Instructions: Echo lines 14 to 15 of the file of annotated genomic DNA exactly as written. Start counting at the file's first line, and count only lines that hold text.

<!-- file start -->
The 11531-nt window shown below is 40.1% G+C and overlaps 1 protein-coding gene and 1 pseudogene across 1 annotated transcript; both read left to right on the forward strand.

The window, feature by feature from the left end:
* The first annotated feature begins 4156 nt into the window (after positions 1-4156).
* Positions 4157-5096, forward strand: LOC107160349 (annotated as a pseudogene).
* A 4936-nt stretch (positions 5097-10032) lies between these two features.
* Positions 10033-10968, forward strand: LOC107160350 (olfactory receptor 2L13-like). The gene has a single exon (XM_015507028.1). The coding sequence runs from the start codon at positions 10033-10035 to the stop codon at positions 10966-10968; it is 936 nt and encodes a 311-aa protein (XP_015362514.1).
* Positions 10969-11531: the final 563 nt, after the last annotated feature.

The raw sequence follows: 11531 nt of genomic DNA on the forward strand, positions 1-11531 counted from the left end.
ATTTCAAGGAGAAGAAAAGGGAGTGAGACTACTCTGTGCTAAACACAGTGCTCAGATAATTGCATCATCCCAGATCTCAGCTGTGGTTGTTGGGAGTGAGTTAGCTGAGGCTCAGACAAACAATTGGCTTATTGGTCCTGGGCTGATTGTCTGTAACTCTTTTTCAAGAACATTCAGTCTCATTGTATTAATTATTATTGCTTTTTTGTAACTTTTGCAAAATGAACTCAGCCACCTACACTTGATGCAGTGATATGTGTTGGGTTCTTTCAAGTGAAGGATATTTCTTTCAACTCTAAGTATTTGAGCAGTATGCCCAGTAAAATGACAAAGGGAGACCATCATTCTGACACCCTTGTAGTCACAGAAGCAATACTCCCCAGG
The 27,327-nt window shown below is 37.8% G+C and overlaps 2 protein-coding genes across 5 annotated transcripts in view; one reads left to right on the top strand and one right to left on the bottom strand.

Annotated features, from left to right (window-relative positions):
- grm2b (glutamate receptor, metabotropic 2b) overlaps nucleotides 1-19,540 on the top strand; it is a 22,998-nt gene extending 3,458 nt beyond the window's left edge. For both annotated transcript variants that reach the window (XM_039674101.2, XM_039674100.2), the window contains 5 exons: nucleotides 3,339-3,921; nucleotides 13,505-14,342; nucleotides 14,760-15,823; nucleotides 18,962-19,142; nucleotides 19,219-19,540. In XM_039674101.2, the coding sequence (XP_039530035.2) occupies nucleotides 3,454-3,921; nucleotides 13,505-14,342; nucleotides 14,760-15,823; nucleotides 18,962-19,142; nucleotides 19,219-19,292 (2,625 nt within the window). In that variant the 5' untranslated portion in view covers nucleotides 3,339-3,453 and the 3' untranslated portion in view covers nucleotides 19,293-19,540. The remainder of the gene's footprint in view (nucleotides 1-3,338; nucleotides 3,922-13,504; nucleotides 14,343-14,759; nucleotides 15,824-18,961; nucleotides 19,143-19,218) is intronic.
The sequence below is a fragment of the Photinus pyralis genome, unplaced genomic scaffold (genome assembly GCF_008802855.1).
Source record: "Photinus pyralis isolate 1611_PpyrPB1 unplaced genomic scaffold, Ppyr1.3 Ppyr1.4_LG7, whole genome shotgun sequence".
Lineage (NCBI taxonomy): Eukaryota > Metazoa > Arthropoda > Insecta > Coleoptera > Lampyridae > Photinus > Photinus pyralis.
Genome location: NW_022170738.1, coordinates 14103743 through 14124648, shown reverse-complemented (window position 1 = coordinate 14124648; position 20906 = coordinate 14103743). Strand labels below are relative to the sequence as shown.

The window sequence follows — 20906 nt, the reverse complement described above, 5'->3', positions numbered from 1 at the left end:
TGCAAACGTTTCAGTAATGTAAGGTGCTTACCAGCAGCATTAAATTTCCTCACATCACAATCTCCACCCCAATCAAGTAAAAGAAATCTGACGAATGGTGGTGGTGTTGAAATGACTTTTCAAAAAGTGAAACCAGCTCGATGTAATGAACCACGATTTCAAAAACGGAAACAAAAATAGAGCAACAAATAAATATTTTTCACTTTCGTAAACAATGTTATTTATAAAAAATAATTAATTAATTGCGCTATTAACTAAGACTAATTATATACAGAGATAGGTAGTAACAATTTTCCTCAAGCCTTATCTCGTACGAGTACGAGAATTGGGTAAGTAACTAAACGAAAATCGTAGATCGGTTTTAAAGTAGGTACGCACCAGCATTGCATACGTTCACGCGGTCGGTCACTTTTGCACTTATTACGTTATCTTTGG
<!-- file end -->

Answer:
Source record: "Photinus pyralis isolate 1611_PpyrPB1 unplaced genomic scaffold, Ppyr1.3 Ppyr1.4_LG7, whole genome shotgun sequence".
Lineage (NCBI taxonomy): Eukaryota > Metazoa > Arthropoda > Insecta > Coleoptera > Lampyridae > Photinus > Photinus pyralis.